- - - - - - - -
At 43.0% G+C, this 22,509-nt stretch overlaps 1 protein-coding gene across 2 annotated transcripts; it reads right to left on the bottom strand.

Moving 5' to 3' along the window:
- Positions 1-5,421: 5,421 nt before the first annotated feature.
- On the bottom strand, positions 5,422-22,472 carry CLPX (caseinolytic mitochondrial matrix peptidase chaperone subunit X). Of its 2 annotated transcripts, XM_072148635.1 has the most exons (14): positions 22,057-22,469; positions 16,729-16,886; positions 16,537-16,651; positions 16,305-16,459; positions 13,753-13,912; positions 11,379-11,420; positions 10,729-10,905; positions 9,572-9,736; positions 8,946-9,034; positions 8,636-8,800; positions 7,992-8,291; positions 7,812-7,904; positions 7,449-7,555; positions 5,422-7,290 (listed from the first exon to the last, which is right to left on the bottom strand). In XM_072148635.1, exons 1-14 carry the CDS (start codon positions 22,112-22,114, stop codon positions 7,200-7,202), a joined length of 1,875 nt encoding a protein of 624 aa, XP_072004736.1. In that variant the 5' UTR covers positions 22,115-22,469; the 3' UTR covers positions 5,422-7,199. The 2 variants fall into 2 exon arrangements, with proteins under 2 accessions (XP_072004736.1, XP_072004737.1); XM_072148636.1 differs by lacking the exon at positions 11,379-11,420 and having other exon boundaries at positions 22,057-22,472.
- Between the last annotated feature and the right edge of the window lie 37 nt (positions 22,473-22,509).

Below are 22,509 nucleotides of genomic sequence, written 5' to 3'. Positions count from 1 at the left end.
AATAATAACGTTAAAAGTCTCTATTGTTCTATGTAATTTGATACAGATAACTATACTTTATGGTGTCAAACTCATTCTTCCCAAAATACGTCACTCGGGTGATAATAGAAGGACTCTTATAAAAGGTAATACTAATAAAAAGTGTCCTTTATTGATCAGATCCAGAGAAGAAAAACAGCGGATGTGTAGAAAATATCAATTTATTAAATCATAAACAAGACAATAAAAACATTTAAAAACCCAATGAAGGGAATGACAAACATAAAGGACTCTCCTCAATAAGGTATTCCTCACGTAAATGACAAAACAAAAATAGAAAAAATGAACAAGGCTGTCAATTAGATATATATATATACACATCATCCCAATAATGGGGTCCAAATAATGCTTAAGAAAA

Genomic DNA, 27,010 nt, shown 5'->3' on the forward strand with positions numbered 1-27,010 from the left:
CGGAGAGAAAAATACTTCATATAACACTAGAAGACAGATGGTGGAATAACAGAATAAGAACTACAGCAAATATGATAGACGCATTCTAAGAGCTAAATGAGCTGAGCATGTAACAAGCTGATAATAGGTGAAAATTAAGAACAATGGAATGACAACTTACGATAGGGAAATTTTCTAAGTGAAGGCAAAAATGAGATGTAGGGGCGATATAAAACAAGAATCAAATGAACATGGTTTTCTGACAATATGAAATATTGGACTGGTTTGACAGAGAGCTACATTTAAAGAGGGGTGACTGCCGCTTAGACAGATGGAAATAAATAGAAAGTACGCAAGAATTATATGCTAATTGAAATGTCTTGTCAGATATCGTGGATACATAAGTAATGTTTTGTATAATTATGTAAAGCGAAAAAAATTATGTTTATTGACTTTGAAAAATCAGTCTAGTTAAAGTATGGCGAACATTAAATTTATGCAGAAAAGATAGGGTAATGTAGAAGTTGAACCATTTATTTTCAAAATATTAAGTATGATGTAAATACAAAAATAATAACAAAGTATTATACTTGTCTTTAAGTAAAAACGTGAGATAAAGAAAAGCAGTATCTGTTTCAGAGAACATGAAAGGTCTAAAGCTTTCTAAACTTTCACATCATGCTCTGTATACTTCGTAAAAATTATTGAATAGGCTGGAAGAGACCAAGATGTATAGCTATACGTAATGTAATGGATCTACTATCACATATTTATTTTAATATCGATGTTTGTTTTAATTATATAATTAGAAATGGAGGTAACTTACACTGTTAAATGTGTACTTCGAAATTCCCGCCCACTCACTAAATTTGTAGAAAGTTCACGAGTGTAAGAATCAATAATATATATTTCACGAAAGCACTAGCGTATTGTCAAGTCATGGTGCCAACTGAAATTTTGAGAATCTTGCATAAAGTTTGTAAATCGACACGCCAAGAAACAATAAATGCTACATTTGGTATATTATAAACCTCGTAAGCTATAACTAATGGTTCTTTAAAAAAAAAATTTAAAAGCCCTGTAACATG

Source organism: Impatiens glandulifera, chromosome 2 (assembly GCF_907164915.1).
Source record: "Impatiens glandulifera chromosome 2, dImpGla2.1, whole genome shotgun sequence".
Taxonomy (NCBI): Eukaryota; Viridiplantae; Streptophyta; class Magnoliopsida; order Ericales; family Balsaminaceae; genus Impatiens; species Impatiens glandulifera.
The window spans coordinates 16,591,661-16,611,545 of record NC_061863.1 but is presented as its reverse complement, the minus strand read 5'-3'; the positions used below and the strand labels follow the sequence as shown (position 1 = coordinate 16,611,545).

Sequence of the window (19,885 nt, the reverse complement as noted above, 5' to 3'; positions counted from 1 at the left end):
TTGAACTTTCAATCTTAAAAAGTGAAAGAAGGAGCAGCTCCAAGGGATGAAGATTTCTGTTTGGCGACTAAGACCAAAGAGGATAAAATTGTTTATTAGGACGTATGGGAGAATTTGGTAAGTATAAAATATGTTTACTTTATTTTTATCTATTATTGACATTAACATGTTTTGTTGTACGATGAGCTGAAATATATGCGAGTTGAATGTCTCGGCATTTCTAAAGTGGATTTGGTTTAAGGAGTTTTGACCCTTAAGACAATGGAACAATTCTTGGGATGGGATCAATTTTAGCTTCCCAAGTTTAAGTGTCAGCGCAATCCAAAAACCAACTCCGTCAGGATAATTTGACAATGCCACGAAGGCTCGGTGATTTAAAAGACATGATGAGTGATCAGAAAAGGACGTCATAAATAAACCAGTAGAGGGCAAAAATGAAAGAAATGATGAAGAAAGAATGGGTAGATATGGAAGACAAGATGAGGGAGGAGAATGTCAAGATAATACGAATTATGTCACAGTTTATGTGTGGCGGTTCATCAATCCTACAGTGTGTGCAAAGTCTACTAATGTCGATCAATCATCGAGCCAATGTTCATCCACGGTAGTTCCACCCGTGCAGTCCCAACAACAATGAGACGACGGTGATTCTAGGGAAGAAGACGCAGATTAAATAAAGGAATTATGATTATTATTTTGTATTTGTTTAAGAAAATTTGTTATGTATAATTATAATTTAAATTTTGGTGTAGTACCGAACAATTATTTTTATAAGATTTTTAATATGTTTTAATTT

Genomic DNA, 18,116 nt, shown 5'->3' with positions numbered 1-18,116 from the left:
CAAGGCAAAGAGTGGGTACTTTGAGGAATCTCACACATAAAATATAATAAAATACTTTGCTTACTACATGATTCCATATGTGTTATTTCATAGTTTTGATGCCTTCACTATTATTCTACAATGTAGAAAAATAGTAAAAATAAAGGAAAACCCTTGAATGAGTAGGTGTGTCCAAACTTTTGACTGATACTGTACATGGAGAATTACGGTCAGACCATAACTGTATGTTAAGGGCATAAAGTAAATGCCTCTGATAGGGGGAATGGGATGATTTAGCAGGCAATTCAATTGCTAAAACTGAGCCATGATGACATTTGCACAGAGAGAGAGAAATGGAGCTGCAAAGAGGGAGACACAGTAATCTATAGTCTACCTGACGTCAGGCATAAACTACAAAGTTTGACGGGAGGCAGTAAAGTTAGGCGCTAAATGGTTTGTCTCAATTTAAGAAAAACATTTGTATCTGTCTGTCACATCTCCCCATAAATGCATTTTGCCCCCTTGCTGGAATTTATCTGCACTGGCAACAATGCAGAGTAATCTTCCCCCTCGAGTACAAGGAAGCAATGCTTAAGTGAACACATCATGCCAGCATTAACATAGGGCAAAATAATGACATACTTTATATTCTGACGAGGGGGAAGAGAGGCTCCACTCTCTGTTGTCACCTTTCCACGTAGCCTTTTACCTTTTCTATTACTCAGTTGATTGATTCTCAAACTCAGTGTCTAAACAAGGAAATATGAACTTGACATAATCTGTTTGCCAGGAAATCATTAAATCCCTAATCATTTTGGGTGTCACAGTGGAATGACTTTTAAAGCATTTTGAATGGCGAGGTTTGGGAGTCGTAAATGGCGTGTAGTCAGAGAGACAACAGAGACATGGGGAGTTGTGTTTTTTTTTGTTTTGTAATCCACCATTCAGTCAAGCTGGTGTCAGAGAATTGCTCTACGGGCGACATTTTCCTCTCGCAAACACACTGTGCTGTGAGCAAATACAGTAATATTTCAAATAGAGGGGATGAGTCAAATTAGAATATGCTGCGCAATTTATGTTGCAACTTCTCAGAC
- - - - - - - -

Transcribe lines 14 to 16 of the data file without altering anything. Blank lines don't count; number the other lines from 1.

Sequence of the window (19,885 nt, the reverse complement as noted above, 5' to 3'; positions counted from 1 at the left end):
TTGAACTTTCAATCTTAAAAAGTGAAAGAAGGAGCAGCTCCAAGGGATGAAGATTTCTGTTTGGCGACTAAGACCAAAGAGGATAAAATTGTTTATTAGGACGTATGGGAGAATTTGGTAAGTATAAAATATGTTTACTTTATTTTTATCTATTATTGACATTAACATGTTTTGTTGTACGATGAGCTGAAATATATGCGAGTTGAATGTCTCGGCATTTCTAAAGTGGATTTGGTTTAAGGAGTTTTGACCCTTAAGACAATGGAACAATTCTTGGGATGGGATCAATTTTAGCTTCCCAAGTTTAAGTGTCAGCGCAATCCAAAAACCAACTCCGTCAGGATAATTTGACAATGCCACGAAGGCTCGGTGATTTAAAAGACATGATGAGTGATCAGAAAAGGACGTCATAAATAAACCAGTAGAGGGCAAAAATGAAAGAAATGATGAAGAAAGAATGGGTAGATATGGAAGACAAGATGAGGGAGGAGAATGTCAAGATAATACGAATTATGTCACAGTTTATGTGTGGCGGTTCATCAATCCTACAGTGTGTGCAAAGTCTACTAATGTCGATCAATCATCGAGCCAATGTTCATCCACGGTAGTTCCACCCGTGCAGTCCCAACAACAATGAGACGACGGTGATTCTAGGGAAGAAGACGCAGATTAAATAAAGGAATTATGATTATTATTTTGTATTTGTTTAAGAAAATTTGTTATGTATAATTATAATTTAAATTTTGGTGTAGTACCGAACAATTATTTTTATAAGATTTTTAATATGTTTTAATTT

Genomic DNA, 18,116 nt, shown 5'->3' with positions numbered 1-18,116 from the left: